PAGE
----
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32nd Sunday in Ordinary Time (Ages 9-12): God of Life

(You could begin by reading the scripture passage. Better yet, ask someone to read it to you. The Word of God is meant to be heard.)

In the Gospel this Sunday, some people ask Jesus a trick question in order to prove that there is no life after death. Jesus, of course, does not play their game.

Some Sadducees, those who say there is no resurrection, came to Jesus and asked him a question...

Among the Jewish people at the time of Jesus are a group of people called the Sadducees. The Sadducees believe that only the Torah, only the first five books of the Bible given to Moses, is the Word of God. They study it and study it. They are not interested in what other prophets have to say, only Moses. The Torah does not speak about resurrection so the Sadducees do not believe in it. It annoys them that other Jewish people do believe in resurrection. They want to prove their point.

“Teacher, Moses wrote for us that if a man’s brother dies, leaving a wife but no children, the man shall marry the widow and raise up children for his brother. Now there were seven brothers; the first married, and died childless; then the second and the third married her, and so in the same way all seven died childless. Finally the woman also died. In the resurrection, therefore, whose wife will the woman be? For the seven had married her.”

We get it—a trick question. A woman cannot be the wife of seven men at the same time. That would be against God's law. Jesus cannot answer this question. Resurrection does not make sense. Death is final. They have proved their point.

Jesus does not answer their question, but he answers them. He says,

“Those who belong to this age marry and are given in marriage; but those who are considered worthy of a place in that age and in the resurrection from the dead neither marry nor are given in marriage. Indeed they cannot die anymore, because they are like angels and are children of God, being children of the resurrection.

He calls those who rise from the dead "children." Children are newly born into life. The way Jesus speaks of death is not as something final. He speaks of death as a birth into life.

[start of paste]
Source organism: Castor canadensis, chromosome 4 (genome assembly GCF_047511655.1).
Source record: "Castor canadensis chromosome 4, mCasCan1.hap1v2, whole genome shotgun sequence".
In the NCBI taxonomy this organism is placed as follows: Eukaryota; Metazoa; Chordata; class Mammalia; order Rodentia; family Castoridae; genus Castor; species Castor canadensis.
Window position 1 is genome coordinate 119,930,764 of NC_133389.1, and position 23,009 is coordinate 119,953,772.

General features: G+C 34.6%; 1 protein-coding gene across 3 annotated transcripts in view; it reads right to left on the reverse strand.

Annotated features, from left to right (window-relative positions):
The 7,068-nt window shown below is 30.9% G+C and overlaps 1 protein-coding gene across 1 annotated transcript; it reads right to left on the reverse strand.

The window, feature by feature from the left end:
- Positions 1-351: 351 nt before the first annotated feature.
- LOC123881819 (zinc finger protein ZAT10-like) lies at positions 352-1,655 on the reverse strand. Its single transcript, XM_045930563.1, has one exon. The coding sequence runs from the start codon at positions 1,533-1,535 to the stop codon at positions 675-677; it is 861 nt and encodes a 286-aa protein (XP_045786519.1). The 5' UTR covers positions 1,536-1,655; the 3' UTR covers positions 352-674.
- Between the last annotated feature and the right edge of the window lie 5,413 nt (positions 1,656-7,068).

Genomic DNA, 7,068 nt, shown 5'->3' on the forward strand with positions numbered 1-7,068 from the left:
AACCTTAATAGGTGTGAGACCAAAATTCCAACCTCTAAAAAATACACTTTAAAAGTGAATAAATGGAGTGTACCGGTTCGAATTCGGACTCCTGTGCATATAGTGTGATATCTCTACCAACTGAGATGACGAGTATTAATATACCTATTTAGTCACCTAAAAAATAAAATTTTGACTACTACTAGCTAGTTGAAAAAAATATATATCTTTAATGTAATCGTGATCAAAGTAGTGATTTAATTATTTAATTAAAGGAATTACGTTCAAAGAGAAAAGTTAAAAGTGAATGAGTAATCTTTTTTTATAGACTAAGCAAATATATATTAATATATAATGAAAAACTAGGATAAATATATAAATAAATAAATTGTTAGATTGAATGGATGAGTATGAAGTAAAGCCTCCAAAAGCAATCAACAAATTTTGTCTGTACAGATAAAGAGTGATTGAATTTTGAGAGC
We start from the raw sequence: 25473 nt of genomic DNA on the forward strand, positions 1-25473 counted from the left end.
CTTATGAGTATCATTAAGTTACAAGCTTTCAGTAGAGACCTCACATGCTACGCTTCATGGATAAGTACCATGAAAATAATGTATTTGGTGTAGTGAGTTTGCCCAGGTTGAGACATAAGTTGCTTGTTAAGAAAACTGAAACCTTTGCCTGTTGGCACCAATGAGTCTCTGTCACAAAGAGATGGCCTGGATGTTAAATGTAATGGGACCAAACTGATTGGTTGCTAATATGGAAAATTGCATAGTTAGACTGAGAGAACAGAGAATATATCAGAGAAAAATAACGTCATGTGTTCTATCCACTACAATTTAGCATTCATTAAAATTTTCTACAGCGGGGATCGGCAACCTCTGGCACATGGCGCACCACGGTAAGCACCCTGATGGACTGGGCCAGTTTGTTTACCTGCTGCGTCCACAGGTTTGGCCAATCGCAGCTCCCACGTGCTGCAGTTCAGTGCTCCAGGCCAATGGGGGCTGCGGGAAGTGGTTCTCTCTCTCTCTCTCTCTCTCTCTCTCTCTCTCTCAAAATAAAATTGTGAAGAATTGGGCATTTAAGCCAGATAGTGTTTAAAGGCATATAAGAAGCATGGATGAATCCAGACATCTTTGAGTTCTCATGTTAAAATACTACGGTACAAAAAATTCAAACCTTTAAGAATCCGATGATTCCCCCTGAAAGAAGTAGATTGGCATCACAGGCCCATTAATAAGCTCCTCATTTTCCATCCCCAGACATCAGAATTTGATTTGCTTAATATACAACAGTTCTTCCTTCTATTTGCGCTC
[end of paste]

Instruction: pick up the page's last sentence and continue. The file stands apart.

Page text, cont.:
Jesus knows they do not understand so he refers them to the Torah, the Word of God they know so well.

And the fact that the dead are raised Moses himself showed, in the story about the bush where he speaks of the Lord as the God of Abraham, the God of Isaac, and the God of Jacob.

What?? The Sadducees must be shocked. The Torah does not speak about resurrection; that is why they do not believe. How can Jesus say that Moses himself showed this?

Jesus reminds them of the moment in the Torah when God speaks to Moses, more than 500 years before Jesus was born. Moses sees a bush that is on fire, but it is not getting burnt. He is fascinated and moves closer to see what is going on.

Then God says,

I AM the God of your father, the God of Abraham, the God of Isaac, and the God of Jacob.” - Exodus 3:6

"I AM the God of Abraham," not "I was the God of Abraham."

Present tense.


Jesus tells them,

Now he is God not of the dead, but of the living; for to him all of them are alive.”

They live in God.

In the Torah, Moses asks for God's name, and God tells Moses,



God is.

Being itself.

In Hebrew, this name—"I AM who I AM"—is written with four letters, YHWH. The name is so holy, the Jewish people never say it aloud. We respect that. We do not say it aloud either.

The name has no vowels.

If pronounced, it would be the sound of breath.

Life itself.

Our God is the God of life.


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